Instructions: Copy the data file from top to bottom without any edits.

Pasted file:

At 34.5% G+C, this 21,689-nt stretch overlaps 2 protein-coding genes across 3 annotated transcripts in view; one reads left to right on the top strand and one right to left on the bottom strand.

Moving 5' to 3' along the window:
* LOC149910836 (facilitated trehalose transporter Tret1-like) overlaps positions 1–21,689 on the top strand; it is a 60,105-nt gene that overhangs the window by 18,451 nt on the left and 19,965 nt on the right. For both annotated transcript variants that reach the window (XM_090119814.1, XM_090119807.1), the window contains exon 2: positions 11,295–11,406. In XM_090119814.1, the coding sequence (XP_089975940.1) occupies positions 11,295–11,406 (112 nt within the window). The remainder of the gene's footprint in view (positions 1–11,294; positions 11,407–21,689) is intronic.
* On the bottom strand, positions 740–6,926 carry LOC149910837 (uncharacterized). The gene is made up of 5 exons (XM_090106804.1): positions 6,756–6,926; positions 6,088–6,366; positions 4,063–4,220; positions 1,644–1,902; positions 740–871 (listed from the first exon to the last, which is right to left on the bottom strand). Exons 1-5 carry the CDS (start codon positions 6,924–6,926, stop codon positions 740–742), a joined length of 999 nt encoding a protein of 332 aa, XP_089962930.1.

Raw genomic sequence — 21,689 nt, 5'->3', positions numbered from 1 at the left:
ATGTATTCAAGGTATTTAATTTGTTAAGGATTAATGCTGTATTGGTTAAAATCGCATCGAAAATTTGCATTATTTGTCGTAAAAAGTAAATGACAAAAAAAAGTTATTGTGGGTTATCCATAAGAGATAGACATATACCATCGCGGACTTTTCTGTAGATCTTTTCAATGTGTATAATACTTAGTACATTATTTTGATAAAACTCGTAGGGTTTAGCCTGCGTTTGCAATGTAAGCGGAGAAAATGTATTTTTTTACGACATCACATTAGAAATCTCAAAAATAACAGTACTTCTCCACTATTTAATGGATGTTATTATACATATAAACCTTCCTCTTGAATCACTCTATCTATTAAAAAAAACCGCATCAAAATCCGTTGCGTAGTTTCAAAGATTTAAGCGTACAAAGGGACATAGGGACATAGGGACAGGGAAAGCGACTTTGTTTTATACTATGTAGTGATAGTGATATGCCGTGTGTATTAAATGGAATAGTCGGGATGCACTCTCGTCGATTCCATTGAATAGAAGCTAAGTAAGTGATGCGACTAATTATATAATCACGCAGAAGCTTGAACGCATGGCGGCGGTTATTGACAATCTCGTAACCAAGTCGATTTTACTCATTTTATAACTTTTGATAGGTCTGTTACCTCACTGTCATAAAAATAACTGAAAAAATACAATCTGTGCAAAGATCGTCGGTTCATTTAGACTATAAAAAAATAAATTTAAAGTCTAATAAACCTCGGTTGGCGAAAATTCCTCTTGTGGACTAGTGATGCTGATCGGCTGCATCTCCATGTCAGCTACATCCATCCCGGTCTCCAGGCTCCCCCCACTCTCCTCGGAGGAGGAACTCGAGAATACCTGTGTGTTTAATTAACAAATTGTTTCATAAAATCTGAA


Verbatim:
At 34.5% G+C, this 21,689-nt stretch overlaps 2 protein-coding genes across 3 annotated transcripts in view; one reads left to right on the top strand and one right to left on the bottom strand.

Moving 5' to 3' along the window:
* LOC149910836 (facilitated trehalose transporter Tret1-like) overlaps positions 1–21,689 on the top strand; it is a 60,105-nt gene that overhangs the window by 18,451 nt on the left and 19,965 nt on the right. For both annotated transcript variants that reach the window (XM_090119814.1, XM_090119807.1), the window contains exon 2: positions 11,295–11,406. In XM_090119814.1, the coding sequence (XP_089975940.1) occupies positions 11,295–11,406 (112 nt within the window). The remainder of the gene's footprint in view (positions 1–11,294; positions 11,407–21,689) is intronic.
* On the bottom strand, positions 740–6,926 carry LOC149910837 (uncharacterized). The gene is made up of 5 exons (XM_090106804.1): positions 6,756–6,926; positions 6,088–6,366; positions 4,063–4,220; positions 1,644–1,902; positions 740–871 (listed from the first exon to the last, which is right to left on the bottom strand). Exons 1-5 carry the CDS (start codon positions 6,924–6,926, stop codon positions 740–742), a joined length of 999 nt encoding a protein of 332 aa, XP_089962930.1.

Raw genomic sequence — 21,689 nt, 5'->3', positions numbered from 1 at the left:
ATGTATTCAAGGTATTTAATTTGTTAAGGATTAATGCTGTATTGGTTAAAATCGCATCGAAAATTTGCATTATTTGTCGTAAAAAGTAAATGACAAAAAAAAGTTATTGTGGGTTATCCATAAGAGATAGACATATACCATCGCGGACTTTTCTGTAGATCTTTTCAATGTGTATAATACTTAGTACATTATTTTGATAAAACTCGTAGGGTTTAGCCTGCGTTTGCAATGTAAGCGGAGAAAATGTATTTTTTTACGACATCACATTAGAAATCTCAAAAATAACAGTACTTCTCCACTATTTAATGGATGTTATTATACATATAAACCTTCCTCTTGAATCACTCTATCTATTAAAAAAAACCGCATCAAAATCCGTTGCGTAGTTTCAAAGATTTAAGCGTACAAAGGGACATAGGGACATAGGGACAGGGAAAGCGACTTTGTTTTATACTATGTAGTGATAGTGATATGCCGTGTGTATTAAATGGAATAGTCGGGATGCACTCTCGTCGATTCCATTGAATAGAAGCTAAGTAAGTGATGCGACTAATTATATAATCACGCAGAAGCTTGAACGCATGGCGGCGGTTATTGACAATCTCGTAACCAAGTCGATTTTACTCATTTTATAACTTTTGATAGGTCTGTTACCTCACTGTCATAAAAATAACTGAAAAAATACAATCTGTGCAAAGATCGTCGGTTCATTTAGACTATAAAAAAATAAATTTAAAGTCTAATAAACCTCGGTTGGCGAAAATTCCTCTTGTGGACTAGTGATGCTGATCGGCTGCATCTCCATGTCAGCTACATCCATCCCGGTCTCCAGGCTCCCCCCACTCTCCTCGGAGGAGGAACTCGAGAATACCTGTGTGTTTAATTAACAAATTGTTTCATAAAATCTGAA